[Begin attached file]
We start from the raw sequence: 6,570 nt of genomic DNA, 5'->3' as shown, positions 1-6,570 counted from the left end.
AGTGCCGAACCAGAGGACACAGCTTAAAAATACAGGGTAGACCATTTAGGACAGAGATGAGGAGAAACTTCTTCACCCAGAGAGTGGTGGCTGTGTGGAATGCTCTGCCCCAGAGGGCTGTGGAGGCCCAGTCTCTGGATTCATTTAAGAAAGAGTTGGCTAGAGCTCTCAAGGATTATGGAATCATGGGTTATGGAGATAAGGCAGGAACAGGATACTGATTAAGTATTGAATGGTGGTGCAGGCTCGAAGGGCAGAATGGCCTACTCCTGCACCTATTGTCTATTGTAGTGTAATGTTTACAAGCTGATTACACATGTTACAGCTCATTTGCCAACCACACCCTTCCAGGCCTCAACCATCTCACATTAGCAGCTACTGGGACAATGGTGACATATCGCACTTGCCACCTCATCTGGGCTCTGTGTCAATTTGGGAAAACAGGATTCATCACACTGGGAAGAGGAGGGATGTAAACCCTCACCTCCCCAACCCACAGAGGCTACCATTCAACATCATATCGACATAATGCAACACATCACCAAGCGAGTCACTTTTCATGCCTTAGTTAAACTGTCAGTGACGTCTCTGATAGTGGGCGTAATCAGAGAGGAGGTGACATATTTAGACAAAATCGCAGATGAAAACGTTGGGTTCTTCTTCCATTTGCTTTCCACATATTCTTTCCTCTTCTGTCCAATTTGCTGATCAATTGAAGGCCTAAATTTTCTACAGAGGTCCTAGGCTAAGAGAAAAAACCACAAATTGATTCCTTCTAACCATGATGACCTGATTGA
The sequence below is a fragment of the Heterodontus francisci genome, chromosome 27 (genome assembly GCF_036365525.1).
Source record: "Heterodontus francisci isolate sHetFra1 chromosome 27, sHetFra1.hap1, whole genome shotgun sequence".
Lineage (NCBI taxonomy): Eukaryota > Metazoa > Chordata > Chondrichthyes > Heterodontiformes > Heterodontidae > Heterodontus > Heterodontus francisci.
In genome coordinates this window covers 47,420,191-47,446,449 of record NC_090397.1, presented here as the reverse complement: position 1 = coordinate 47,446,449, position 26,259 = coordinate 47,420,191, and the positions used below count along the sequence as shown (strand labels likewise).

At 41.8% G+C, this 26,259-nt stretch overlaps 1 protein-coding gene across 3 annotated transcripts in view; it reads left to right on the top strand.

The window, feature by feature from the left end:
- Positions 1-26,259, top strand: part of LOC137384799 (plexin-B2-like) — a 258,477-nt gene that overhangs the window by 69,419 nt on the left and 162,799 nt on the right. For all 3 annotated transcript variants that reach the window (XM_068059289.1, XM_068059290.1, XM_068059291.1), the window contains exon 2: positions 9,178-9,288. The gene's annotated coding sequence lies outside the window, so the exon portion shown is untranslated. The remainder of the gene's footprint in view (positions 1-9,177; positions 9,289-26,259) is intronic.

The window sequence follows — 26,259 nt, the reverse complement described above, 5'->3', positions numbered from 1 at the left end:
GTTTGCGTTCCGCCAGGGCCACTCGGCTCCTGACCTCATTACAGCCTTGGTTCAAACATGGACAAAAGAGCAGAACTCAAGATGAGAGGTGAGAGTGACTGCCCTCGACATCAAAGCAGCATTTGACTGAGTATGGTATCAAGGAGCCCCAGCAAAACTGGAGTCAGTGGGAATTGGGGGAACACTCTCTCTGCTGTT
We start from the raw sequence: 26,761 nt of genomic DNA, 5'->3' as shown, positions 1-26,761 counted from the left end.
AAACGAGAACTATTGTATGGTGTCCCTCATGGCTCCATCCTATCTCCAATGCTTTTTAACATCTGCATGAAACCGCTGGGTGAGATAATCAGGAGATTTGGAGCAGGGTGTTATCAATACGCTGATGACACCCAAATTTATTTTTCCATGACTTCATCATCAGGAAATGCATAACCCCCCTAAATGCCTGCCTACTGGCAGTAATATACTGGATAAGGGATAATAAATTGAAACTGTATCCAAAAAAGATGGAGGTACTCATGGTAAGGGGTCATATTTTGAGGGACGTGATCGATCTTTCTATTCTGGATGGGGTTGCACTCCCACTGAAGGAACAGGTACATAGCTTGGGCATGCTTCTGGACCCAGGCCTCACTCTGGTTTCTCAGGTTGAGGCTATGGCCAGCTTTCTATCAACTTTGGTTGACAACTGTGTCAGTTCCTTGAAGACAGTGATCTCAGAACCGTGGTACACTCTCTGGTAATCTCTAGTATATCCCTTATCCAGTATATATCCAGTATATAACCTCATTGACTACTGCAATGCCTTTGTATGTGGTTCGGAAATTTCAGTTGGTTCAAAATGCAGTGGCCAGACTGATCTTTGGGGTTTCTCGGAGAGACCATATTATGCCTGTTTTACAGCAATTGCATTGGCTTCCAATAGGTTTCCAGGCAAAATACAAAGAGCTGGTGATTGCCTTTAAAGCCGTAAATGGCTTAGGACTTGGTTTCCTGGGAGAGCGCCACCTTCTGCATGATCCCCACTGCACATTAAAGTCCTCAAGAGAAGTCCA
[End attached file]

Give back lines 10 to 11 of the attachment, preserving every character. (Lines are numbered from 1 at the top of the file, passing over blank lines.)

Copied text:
The window sequence follows — 26,259 nt, the reverse complement described above, 5'->3', positions numbered from 1 at the left end:
GTTTGCGTTCCGCCAGGGCCACTCGGCTCCTGACCTCATTACAGCCTTGGTTCAAACATGGACAAAAGAGCAGAACTCAAGATGAGAGGTGAGAGTGACTGCCCTCGACATCAAAGCAGCATTTGACTGAGTATGGTATCAAGGAGCCCCAGCAAAACTGGAGTCAGTGGGAATTGGGGGAACACTCTCTCTGCTGTT